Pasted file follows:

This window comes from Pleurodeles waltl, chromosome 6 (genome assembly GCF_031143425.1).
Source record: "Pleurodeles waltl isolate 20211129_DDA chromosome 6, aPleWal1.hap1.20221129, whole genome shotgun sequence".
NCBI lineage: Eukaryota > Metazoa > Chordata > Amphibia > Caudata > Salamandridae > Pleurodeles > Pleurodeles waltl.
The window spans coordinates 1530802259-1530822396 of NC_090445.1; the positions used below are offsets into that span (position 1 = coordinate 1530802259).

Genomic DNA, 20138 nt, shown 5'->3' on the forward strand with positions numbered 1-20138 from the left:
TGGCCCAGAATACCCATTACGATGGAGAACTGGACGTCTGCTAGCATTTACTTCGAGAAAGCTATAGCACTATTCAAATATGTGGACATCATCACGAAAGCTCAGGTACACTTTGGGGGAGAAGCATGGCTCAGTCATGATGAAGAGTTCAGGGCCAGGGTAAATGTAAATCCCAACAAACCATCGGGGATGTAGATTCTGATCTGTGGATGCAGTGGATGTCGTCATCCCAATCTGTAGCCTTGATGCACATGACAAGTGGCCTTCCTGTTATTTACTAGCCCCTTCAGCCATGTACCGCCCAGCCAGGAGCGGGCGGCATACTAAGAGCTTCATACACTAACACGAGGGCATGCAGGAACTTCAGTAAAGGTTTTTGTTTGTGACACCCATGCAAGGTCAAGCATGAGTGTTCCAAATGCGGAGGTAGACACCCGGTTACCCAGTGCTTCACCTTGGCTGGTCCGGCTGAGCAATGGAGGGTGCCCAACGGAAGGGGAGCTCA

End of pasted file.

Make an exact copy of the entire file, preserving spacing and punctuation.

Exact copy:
This window comes from Pleurodeles waltl, chromosome 6 (genome assembly GCF_031143425.1).
Source record: "Pleurodeles waltl isolate 20211129_DDA chromosome 6, aPleWal1.hap1.20221129, whole genome shotgun sequence".
NCBI lineage: Eukaryota > Metazoa > Chordata > Amphibia > Caudata > Salamandridae > Pleurodeles > Pleurodeles waltl.
The window spans coordinates 1530802259-1530822396 of NC_090445.1; the positions used below are offsets into that span (position 1 = coordinate 1530802259).

Genomic DNA, 20138 nt, shown 5'->3' on the forward strand with positions numbered 1-20138 from the left:
TGGCCCAGAATACCCATTACGATGGAGAACTGGACGTCTGCTAGCATTTACTTCGAGAAAGCTATAGCACTATTCAAATATGTGGACATCATCACGAAAGCTCAGGTACACTTTGGGGGAGAAGCATGGCTCAGTCATGATGAAGAGTTCAGGGCCAGGGTAAATGTAAATCCCAACAAACCATCGGGGATGTAGATTCTGATCTGTGGATGCAGTGGATGTCGTCATCCCAATCTGTAGCCTTGATGCACATGACAAGTGGCCTTCCTGTTATTTACTAGCCCCTTCAGCCATGTACCGCCCAGCCAGGAGCGGGCGGCATACTAAGAGCTTCATACACTAACACGAGGGCATGCAGGAACTTCAGTAAAGGTTTTTGTTTGTGACACCCATGCAAGGTCAAGCATGAGTGTTCCAAATGCGGAGGTAGACACCCGGTTACCCAGTGCTTCACCTTGGCTGGTCCGGCTGAGCAATGGAGGGTGCCCAACGGAAGGGGAGCTCA